What is a Psychologist?

When we hear the word psychology, it can conjure up all sorts or ideas like the photo above (we like a giggle here!). We normally associate this term with human psychology. The Oxford English dictionary describes psychology as ‘the scientific study of the human mind and its functions, especially those affecting behaviour in a given context.‘ A psychologist is termed as ‘an expert or specialist in psychology

Psychologist or Behaviourist?

It’s mainly terminology, behaviourism is an area of psychology.

Behaviorism is a systematic approach to understanding the behavior of humans and other animals, a behaviourist applies the approach. If you are looking for someone to apply this approach with horse species specific knowledge you might seek out an Equine Behaviourist.

An Equine (or Horse) psychologist studies the workings of the equine mind and it’s functions associated with behaviour. Equine psychologists may examine both the behaviour and account for the neurological responses. They have a similar approach to behaviourists.

What is the Difference?

Not an awful lot is the short answer!

As an Equine Psychologist, I cannot offer a formal diagnosis, I refer clients to a clinical equine behaviourist if I believe that is appropriate, such as extreme cases that are a danger to horse and/or rider. I am able to report my findings to a clinical equine behaviourist.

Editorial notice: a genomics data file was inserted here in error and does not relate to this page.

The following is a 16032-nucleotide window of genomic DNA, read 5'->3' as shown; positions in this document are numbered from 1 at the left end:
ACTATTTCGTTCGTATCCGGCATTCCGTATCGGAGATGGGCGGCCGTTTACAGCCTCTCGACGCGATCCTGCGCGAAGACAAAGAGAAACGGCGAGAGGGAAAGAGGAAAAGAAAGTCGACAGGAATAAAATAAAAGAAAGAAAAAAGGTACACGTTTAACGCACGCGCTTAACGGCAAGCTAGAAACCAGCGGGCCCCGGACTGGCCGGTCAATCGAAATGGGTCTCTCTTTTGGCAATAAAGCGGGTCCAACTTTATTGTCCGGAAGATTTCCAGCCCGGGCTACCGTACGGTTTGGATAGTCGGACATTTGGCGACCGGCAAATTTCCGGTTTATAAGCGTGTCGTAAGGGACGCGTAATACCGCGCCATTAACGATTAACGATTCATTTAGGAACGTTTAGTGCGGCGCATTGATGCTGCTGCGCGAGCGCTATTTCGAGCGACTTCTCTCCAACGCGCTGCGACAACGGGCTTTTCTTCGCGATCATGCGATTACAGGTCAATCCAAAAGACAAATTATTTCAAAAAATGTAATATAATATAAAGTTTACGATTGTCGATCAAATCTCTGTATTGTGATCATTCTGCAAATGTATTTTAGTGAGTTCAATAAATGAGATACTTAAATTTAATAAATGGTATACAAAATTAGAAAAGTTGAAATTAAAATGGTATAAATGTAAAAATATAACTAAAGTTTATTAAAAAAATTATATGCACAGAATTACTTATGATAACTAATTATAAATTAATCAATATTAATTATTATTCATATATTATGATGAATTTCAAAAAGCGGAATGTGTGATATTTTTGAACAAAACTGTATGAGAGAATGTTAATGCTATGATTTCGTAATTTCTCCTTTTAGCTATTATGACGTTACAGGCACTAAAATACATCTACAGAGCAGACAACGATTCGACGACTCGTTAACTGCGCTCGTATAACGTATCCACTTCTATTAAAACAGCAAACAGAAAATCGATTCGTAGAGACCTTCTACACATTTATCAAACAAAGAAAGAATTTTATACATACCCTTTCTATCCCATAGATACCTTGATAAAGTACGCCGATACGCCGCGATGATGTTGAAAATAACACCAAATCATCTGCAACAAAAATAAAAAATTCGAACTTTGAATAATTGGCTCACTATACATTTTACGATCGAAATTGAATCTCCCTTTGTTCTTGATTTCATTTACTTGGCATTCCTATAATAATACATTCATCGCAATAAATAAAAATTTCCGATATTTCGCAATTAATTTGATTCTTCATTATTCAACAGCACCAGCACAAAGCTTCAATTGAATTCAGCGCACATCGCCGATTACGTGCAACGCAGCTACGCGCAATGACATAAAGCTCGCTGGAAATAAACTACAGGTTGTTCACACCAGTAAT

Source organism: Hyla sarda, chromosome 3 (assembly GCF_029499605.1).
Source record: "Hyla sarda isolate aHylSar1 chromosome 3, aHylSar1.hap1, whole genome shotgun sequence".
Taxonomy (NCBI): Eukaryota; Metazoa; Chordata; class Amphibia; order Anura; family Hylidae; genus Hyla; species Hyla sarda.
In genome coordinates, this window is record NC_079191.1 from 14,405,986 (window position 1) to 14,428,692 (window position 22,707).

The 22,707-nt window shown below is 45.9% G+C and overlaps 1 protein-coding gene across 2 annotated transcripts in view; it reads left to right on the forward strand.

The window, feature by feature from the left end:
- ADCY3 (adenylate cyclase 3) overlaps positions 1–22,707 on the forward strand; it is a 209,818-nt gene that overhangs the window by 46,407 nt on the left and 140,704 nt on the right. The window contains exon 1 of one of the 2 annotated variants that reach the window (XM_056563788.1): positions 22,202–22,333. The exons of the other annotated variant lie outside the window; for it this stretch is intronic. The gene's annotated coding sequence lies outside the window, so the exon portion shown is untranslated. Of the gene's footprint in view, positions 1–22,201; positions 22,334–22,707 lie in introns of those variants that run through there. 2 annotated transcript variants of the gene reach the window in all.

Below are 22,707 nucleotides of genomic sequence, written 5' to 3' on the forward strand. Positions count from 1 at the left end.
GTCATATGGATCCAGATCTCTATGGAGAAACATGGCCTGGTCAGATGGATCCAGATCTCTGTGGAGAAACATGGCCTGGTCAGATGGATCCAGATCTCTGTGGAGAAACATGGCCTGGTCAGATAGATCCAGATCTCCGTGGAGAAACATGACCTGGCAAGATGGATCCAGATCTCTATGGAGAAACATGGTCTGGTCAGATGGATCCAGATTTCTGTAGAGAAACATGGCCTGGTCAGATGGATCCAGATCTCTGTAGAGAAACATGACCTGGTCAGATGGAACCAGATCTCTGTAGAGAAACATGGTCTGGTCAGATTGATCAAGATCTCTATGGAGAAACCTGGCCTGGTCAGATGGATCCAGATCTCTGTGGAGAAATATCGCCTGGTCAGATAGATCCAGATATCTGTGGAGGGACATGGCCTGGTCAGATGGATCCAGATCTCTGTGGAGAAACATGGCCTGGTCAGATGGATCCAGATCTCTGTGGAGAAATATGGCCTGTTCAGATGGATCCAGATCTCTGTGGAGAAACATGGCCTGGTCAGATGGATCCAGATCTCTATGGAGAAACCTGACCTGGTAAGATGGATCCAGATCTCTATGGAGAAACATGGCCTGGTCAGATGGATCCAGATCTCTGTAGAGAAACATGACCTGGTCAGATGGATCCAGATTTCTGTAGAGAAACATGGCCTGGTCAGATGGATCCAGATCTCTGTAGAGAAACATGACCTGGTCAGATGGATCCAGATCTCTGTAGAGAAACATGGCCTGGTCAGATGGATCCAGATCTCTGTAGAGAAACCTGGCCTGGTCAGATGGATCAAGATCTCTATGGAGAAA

Most of my clients seek me out because they want help with shaping behaviours such as basic training, trailer loading, hoof care etc and for that my role is more than adequate to support your partnership. However I sometimes consult in the field (no pun intended!) of herd dynamics and horse management (varies from single horses to yards).

Qualifications & Courses

Qualifications are important to serve as proof that a person has received information and understood it to a level that was acceptable to pass. A qualification doesn’t necessarily prove a person can APPLY their knowledge well in practice, only that they understand how to apply it in theory (some qualifications do have practical application so it’s worth asking if you want that level of detail).

It is very difficult to gain a qualification in the area of Animal Behaviour or Equine Psychology as there are limited courses available and only a few to my knowledge that offer any kind of certification.

Qualifications are different to accreditation and certifications, so it might be helpful to know the difference. A qualification is through a regulatory body and must be approved by a council. An accreditation is usually more like an association or membership to a body such as the CMA or IAHT and certifications can come from any course provider or regulatory body. Certificates of attendance are different from certification as certification requires an assessment as well as attendance.